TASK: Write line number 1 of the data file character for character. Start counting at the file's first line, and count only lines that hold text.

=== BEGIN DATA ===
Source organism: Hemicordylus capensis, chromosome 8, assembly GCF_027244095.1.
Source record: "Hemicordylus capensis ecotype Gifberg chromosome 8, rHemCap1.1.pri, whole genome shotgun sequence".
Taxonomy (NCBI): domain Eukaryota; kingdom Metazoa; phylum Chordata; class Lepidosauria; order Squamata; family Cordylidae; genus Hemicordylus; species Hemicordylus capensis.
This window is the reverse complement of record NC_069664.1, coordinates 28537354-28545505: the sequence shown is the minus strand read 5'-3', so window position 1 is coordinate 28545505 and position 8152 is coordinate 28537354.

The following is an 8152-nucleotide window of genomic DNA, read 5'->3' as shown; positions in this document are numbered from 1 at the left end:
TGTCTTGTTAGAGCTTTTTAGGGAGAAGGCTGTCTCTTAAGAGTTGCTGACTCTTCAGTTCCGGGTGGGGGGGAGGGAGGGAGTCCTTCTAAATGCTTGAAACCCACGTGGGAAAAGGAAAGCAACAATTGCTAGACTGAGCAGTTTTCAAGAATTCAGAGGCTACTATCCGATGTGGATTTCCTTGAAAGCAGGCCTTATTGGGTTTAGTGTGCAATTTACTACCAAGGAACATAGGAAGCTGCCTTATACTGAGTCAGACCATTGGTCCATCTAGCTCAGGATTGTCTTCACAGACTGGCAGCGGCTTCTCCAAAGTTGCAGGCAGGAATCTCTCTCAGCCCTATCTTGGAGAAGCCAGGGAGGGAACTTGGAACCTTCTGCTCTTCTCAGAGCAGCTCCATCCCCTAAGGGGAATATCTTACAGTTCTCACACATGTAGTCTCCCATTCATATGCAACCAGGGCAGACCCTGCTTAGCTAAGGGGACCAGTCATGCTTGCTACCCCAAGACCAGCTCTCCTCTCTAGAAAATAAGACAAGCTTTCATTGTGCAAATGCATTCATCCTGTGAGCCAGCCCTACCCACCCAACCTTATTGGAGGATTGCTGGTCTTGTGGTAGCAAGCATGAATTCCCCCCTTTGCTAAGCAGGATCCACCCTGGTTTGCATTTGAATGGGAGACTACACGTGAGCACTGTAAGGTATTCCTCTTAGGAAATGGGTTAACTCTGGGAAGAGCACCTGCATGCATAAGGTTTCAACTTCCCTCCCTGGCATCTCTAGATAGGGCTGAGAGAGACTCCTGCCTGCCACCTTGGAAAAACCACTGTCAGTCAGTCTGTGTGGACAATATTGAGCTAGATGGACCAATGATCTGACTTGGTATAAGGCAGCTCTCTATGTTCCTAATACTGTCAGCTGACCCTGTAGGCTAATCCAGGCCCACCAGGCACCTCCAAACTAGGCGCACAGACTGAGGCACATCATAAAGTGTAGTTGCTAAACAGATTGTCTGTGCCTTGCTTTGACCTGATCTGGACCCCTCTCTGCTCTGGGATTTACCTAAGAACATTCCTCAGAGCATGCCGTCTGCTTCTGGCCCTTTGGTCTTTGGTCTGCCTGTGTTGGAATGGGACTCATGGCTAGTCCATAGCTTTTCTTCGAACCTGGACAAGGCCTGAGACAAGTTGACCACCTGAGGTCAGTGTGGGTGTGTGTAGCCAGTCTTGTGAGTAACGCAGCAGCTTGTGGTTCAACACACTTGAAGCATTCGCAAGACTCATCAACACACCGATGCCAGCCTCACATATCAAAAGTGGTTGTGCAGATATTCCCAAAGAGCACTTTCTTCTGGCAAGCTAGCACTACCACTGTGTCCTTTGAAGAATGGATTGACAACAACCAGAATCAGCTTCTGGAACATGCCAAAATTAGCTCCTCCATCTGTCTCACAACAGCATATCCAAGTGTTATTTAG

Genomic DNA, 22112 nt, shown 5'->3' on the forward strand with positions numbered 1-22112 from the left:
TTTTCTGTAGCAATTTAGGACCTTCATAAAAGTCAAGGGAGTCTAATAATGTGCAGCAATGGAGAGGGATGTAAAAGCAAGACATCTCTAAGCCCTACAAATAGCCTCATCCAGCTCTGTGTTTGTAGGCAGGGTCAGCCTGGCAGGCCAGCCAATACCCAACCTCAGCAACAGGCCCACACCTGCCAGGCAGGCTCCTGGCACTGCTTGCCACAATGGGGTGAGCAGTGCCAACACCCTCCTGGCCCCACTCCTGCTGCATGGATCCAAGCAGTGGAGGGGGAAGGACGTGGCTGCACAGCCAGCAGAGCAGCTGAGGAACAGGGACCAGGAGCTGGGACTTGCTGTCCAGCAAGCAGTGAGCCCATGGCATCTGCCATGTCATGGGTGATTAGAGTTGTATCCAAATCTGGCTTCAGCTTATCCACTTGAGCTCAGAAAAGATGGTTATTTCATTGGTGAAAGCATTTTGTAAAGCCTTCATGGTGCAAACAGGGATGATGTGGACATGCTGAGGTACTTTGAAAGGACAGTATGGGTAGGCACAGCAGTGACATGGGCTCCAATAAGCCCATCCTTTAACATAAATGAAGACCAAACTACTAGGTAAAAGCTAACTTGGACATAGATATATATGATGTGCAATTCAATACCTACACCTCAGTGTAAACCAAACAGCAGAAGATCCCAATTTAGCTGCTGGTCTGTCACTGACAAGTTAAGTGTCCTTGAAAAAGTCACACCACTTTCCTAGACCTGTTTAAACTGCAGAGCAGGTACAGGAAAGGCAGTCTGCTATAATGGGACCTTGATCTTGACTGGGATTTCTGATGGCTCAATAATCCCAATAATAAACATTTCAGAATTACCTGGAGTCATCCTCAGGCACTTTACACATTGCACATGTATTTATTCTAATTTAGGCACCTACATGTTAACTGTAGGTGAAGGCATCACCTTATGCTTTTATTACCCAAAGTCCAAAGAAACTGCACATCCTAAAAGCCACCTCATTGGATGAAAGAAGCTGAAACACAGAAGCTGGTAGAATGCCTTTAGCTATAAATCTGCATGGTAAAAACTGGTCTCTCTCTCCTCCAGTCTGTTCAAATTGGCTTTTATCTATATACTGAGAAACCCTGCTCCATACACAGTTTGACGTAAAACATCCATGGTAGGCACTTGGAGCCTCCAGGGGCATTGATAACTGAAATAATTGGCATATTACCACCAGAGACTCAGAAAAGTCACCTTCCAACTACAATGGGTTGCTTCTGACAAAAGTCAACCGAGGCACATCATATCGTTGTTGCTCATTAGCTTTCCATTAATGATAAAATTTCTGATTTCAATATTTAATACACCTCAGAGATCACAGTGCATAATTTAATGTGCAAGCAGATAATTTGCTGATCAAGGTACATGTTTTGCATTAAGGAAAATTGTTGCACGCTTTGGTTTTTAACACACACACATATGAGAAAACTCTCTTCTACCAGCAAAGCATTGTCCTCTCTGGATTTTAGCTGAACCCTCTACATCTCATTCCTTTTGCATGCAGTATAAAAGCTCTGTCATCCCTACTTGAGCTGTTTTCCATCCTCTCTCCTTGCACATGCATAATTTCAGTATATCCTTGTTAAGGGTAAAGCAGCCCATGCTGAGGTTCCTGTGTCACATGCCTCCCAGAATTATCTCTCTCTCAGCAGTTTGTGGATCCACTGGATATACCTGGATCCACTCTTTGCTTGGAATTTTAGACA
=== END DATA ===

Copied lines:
Source organism: Hemicordylus capensis, chromosome 8, assembly GCF_027244095.1.